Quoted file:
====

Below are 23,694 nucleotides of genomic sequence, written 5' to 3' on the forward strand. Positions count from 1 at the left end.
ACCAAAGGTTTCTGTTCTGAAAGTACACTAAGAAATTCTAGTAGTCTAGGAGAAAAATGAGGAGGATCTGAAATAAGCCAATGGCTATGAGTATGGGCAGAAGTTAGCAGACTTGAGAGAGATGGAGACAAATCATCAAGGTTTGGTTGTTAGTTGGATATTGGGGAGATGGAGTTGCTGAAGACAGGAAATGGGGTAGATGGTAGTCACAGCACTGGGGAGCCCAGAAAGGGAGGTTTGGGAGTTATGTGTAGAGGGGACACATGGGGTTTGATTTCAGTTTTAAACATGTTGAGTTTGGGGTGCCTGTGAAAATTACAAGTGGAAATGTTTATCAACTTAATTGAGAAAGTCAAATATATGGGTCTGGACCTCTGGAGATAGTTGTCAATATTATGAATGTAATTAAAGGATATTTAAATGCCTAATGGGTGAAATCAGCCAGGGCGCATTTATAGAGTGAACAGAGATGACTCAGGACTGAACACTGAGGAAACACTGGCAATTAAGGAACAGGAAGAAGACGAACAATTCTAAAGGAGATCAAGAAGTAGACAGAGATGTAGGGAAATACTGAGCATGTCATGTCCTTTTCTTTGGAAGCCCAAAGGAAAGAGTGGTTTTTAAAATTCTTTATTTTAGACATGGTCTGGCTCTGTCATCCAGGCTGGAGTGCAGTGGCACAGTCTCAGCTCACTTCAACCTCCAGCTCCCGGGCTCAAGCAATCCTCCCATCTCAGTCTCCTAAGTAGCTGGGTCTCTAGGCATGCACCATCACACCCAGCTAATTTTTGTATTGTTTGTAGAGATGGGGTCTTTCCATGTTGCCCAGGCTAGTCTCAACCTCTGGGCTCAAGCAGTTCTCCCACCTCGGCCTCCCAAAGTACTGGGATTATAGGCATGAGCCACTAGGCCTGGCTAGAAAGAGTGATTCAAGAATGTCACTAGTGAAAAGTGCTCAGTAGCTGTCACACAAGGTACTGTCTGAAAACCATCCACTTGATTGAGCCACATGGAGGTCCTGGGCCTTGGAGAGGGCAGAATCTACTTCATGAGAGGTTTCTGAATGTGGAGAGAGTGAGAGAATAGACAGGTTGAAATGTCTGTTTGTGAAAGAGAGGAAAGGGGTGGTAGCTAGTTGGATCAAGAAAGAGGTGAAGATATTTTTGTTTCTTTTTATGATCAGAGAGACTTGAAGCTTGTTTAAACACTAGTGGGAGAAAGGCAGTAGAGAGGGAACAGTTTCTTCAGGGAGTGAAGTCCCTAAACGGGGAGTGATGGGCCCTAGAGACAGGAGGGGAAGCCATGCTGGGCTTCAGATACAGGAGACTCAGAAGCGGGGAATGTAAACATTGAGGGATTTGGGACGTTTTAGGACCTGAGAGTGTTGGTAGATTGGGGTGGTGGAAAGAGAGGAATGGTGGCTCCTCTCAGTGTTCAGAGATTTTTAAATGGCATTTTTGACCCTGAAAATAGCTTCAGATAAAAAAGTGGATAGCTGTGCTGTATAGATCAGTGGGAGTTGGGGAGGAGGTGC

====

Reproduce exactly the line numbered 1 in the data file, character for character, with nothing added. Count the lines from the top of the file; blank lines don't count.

Below are 23,694 nucleotides of genomic sequence, written 5' to 3' on the forward strand. Positions count from 1 at the left end.